And one morning around 4 am, when you need to pee and leave your tent with your flashlight and walk off into the darkness, you will remember what it's like to be brave. You might choose your spot, shut off the flashlight, and just as you squat, hear a growl behind you. You may think, that was probably a snore, not a growl, and glance toward the direction of the tent, but then you will hear it again – the low, guttural sound of a nocturnal animal – and realize it's definitely behind you.

As you try to mentally will yourself to pee faster, you might also talk yourself into believing you are not terrified, but your heart's thudding in your chest and the speed at which you approach the tent while yanking up your shorts mid-stride will say otherwise.

And then you will be really, REALLY thankful that you have a shelter to go home to and don't usually have to worry about being mauled to death in the middle of the night by a wild beast.

(Or maybe you will get lucky, and that won't happen to you at all, since it already happened to me, but the key is that these kinds of adventures teach you to handle whatever comes your way.)

Having Gratitude When It's HardTo See It All Through Their Eyes 

Every adventure, no matter how small, is grand in the eyes of your children. If you fall off the inner tube, you can still remember how fun it was to ride. You can look forward to the s'more at the end of the day. You may trip on the rocks, but your toes still never felt so good than when the creek was rushing over them.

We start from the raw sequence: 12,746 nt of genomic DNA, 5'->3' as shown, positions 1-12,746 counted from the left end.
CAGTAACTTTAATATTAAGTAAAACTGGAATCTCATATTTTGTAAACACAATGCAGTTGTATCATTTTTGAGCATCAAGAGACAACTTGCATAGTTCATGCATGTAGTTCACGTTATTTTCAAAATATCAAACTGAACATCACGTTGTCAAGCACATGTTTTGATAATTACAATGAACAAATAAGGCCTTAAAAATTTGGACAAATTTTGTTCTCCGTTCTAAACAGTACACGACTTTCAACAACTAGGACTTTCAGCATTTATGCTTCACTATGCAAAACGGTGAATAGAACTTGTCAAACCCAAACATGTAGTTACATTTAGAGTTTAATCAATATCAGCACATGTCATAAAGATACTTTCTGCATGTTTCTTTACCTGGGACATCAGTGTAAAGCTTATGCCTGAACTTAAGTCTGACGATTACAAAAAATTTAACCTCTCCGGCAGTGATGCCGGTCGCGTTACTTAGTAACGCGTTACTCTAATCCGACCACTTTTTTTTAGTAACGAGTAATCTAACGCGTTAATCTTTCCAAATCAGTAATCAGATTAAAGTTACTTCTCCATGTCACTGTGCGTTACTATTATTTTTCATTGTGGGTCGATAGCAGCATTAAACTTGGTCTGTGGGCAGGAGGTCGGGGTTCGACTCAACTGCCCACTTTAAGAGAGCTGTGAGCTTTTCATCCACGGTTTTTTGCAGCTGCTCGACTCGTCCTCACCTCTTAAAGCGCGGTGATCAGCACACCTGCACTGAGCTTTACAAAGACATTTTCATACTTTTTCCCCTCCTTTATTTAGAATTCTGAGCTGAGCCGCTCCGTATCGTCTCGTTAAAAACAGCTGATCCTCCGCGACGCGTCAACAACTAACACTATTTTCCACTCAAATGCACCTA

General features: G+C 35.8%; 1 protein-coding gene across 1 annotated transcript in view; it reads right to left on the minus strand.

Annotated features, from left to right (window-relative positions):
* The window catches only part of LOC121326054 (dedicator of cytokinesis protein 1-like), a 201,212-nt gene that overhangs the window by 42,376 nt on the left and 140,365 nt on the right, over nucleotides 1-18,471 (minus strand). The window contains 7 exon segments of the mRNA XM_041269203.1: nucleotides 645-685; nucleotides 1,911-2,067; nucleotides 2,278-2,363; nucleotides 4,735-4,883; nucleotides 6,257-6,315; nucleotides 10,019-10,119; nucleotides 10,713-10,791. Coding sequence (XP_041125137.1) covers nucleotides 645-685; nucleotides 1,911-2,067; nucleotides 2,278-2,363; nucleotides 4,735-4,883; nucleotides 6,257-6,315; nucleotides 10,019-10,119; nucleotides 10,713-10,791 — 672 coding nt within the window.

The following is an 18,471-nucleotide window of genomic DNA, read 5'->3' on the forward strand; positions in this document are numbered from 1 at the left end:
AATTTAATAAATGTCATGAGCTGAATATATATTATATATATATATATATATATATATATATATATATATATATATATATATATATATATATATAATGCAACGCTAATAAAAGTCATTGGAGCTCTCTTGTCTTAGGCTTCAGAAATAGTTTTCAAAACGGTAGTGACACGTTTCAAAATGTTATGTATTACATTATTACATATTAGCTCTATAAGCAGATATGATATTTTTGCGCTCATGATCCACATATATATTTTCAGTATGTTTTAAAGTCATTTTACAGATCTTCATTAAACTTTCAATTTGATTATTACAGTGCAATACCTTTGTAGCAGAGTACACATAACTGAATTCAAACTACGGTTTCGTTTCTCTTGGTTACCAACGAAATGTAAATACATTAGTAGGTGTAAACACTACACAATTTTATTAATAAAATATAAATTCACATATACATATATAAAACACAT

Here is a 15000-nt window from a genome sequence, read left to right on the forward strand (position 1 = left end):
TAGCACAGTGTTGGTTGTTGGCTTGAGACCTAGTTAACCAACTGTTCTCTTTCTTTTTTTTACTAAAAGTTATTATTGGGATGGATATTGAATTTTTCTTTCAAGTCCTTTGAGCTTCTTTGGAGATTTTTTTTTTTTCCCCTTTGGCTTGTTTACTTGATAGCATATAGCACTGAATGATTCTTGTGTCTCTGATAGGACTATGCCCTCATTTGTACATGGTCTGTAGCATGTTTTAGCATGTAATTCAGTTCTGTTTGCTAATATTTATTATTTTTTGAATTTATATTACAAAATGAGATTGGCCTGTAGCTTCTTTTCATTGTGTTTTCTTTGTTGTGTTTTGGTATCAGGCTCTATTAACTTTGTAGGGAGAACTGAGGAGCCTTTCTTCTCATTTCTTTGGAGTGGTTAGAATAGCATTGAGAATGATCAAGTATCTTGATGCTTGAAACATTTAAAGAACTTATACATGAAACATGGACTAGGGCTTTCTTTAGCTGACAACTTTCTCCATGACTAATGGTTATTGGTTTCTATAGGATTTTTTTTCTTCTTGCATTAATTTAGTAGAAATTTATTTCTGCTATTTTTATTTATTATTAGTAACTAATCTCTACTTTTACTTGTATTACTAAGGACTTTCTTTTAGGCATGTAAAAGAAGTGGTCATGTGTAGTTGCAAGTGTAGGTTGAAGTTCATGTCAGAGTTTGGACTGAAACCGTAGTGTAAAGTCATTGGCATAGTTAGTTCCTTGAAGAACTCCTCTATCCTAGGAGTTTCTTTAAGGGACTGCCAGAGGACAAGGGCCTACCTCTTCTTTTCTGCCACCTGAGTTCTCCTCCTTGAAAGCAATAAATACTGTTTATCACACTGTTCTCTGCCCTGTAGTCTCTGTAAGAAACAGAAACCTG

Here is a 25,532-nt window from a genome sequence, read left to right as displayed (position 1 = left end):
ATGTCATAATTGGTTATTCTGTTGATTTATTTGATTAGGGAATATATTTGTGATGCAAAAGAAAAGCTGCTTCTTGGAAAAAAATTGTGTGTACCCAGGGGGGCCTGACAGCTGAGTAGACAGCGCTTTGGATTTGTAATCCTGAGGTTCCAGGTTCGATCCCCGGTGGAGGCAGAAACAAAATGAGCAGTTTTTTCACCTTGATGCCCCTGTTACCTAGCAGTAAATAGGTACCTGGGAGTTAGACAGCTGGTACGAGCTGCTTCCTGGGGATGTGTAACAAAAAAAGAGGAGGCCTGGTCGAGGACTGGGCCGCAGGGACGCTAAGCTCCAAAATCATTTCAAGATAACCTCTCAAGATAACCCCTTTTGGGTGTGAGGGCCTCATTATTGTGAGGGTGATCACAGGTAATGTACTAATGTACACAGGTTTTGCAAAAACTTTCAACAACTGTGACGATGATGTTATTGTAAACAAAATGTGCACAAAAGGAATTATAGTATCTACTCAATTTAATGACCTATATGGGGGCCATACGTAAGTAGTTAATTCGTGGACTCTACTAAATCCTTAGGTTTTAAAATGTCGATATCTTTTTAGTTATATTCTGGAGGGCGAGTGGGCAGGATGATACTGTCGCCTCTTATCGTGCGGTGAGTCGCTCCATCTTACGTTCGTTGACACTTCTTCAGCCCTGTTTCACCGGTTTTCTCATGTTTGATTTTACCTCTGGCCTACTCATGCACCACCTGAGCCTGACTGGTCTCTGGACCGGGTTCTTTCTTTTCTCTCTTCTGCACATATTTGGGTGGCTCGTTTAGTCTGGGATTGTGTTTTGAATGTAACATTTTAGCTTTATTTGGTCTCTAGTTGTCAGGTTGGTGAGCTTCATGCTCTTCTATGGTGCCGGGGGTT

You can be thankful for the experience, all good and bad of it. When it's all fresh and new, the gratitude comes easy.
Connection Is Healing
The experience is only what it is because you're together – the bonds you create with your family and with your Creator are more meaningful than anything else you could ever do.

When the trip is over, you may have to come back home to 'reality', but maybe reality wasn't what you thought it was. And maybe it's good to do a little 'creeking' now and then...because maybe you'll realize that it's all just one small part of one great big adventure.

Wednesday, July 23, 2014

Reasons Your iPad May Be Running Out Of Storage Space

Children Are So Random

Kids Are Sneaky

Thursday, July 10, 2014

Seasons Of Grace: Revealing The Blessings That Are Already There

Finding Grace
What I love most about the summer is how everything feels so comfortable. We are not sick week after week, as seems to be the case during winter. We can choose to stay home and relax in the comfort of the air conditioning or go somewhere fun to refresh ourselves with water play. We enjoy veggies from grandma's garden and lower prices on fruit from the market. There is an abundance of activities, from picnics to parties, from swinging to swimming.

When it gets cold, I feel like I go into hibernation for part of the year, waiting for the world to thaw. But the winter months bring about a different kind of peace – there are warm fires, Christmas lights, hot tea, and cozy sweatpants. Each season has its highs and lows. And even if I start to miss the warmth of summer, what sustains me throughout that freeze is the memory of the time I spent in the sun – and the knowledge that it will one day come again.